Wednesday, September 14, 2005

The Sound is in Bad Shape Again, and We Shouldn't Be Surprised

Hypoxia has not quite loosened its grip on the western end of Long Island Sound. In fact, it seems to be holding on longer than in any year since at least 1997.

After a number of years in the late 1990s and through 2000 when dissolved oxygen levels showed an improvement trend, last year’s hypoxia was characterized as “surprisingly low,” as was 2003’s and 2002’s. This year makes four years in a row of bad conditions.

Perhaps it’s again time to consider severely low dissolved concentrations to be the norm, to go back to thinking of the western Sound as a severely stressed ecosystem, uninhabitable in large parts by marine life. And to stop saying we’re surprised by it.

At Execution Rocks, off New Rochelle, dissolved oxygen concentrations this afternoon were 1.6 milligrams per liter; yesterday they were about 1 milligram higher. Even a bit further east, between Greenwich and Oyster Bay, today’s reading was only 2.6, which is bad.

If you click here you can look at the DEP hypoxia maps through the years. In 2001, DO levels stayed low through at least September 10, but I clicked back through 1997 and found no other year in which they were as low as 1.6.

The Greenwich Time sent reporter Michael Dinan out on the DEP research boat during one of its third-week-of-August cruises. Near Eastchester Bay, it recorded 0.05 milligrams per liter. Quoting Matthew Lyman, the DEP environmental analyst who does the mapping, the reporter wrote:

"It stresses the animals," Lyman said. "The fin fish simply won't stay in a place with no oxygen, some die, and others are unable to reproduce. It can disturb the entire ecosystem by disturbing the food chain."

Other results of hypoxia stations the DEP team visited report 1.97 mg/L at Wescott Cove in Stamford, .94 mg/L at Hempstead Harbor on Long Island's north shore, and .05 mg/L at the DEP's westernmost station near Eastchester Bay in the Bronx.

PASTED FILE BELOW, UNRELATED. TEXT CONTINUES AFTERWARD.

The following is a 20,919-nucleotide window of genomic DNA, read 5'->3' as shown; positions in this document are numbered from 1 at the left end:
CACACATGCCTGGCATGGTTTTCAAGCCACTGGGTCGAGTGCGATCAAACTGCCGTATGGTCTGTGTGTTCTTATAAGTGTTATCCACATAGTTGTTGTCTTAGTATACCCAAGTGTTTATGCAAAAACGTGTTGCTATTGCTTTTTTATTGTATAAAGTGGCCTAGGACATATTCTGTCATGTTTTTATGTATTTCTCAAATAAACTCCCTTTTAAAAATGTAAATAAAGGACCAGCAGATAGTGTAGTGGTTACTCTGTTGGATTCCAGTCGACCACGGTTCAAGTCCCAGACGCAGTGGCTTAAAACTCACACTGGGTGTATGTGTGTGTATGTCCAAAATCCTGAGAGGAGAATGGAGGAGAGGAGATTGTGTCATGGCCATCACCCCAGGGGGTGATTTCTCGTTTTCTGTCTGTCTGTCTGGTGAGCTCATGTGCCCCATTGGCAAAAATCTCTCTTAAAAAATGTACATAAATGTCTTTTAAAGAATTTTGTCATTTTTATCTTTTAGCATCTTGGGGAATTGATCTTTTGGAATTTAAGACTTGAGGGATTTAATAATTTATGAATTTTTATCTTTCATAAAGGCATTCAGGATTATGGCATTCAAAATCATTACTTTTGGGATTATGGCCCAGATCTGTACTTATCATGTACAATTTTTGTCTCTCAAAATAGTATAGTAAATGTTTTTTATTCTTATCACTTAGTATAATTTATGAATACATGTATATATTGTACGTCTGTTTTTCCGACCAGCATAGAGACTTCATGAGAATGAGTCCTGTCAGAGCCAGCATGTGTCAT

"That's about as close to zero as you can get," Lyman said of the Bronx reading. "That's what I'd call very severe."

Those who study these things think that in addition to the huge amounts of sewage and other pollutants we continue to put into the Sound, much of the blame for the bad conditions of recent years can be placed on the weather: Hotter temperatures, warmer water, less rain, more rain at the wrong time.

Back in the late 1980s, Eric Smith of the Connecticut DEP Marine Fisheries bureau, made the common-sense point that hypoxia has two causes: nitrogen, the main source of which is sewage, and the weather – and we can’t do anything about the weather.

The premise of the Long Island Sound cleanup was that we can do something about nitrogen, in sewage and elsewhere, and a lot of money was spent on computer models to figure out what to do and where. The result was the requirement that sewage plants in the region take steps to reduce the amount of nitrogen in their discharges to the Sound by 58.5 percent by 2014.

That nitrogen-reduction program is ongoing, and it’s true that until New York City, which accounts for 80 percent of the Sound’s sewage, starts showing progress, all the work done by everyone else is small potatoes.

Dissolved oxygen will rebound soon, of course, as the weather continues to cool and fall storms blow through. But I doubt that hotter summers and warmer water temperatures can be considered abnormal any longer. In fact, they are probably our future. I hope the computer modelers have taken that into account.


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